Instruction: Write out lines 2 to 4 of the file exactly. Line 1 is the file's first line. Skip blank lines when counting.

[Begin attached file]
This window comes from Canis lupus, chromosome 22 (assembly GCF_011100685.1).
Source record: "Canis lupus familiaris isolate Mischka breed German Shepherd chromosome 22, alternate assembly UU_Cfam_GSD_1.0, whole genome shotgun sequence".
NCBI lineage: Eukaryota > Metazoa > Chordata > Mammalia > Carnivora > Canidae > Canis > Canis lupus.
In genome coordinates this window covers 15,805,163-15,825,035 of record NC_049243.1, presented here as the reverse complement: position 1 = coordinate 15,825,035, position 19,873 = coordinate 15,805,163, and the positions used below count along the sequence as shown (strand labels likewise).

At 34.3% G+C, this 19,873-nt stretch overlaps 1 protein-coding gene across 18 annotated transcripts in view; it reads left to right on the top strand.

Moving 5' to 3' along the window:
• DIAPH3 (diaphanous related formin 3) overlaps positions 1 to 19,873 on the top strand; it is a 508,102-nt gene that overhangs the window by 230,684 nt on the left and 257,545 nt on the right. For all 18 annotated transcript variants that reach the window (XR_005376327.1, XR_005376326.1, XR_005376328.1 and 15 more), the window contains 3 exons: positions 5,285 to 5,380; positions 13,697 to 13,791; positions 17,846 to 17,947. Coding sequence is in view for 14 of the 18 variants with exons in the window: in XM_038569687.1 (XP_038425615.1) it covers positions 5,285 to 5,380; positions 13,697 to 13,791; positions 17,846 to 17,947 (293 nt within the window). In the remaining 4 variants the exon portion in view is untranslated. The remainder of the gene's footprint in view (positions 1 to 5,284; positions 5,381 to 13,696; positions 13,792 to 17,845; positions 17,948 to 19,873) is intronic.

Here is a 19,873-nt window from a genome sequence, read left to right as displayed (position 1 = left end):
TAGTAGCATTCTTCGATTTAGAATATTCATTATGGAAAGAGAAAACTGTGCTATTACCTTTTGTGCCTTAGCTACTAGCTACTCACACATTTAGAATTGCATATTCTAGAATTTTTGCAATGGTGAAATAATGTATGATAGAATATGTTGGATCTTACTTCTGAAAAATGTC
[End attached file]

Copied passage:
Source record: "Canis lupus familiaris isolate Mischka breed German Shepherd chromosome 22, alternate assembly UU_Cfam_GSD_1.0, whole genome shotgun sequence".
NCBI lineage: Eukaryota > Metazoa > Chordata > Mammalia > Carnivora > Canidae > Canis > Canis lupus.
In genome coordinates this window covers 15,805,163-15,825,035 of record NC_049243.1, presented here as the reverse complement: position 1 = coordinate 15,825,035, position 19,873 = coordinate 15,805,163, and the positions used below count along the sequence as shown (strand labels likewise).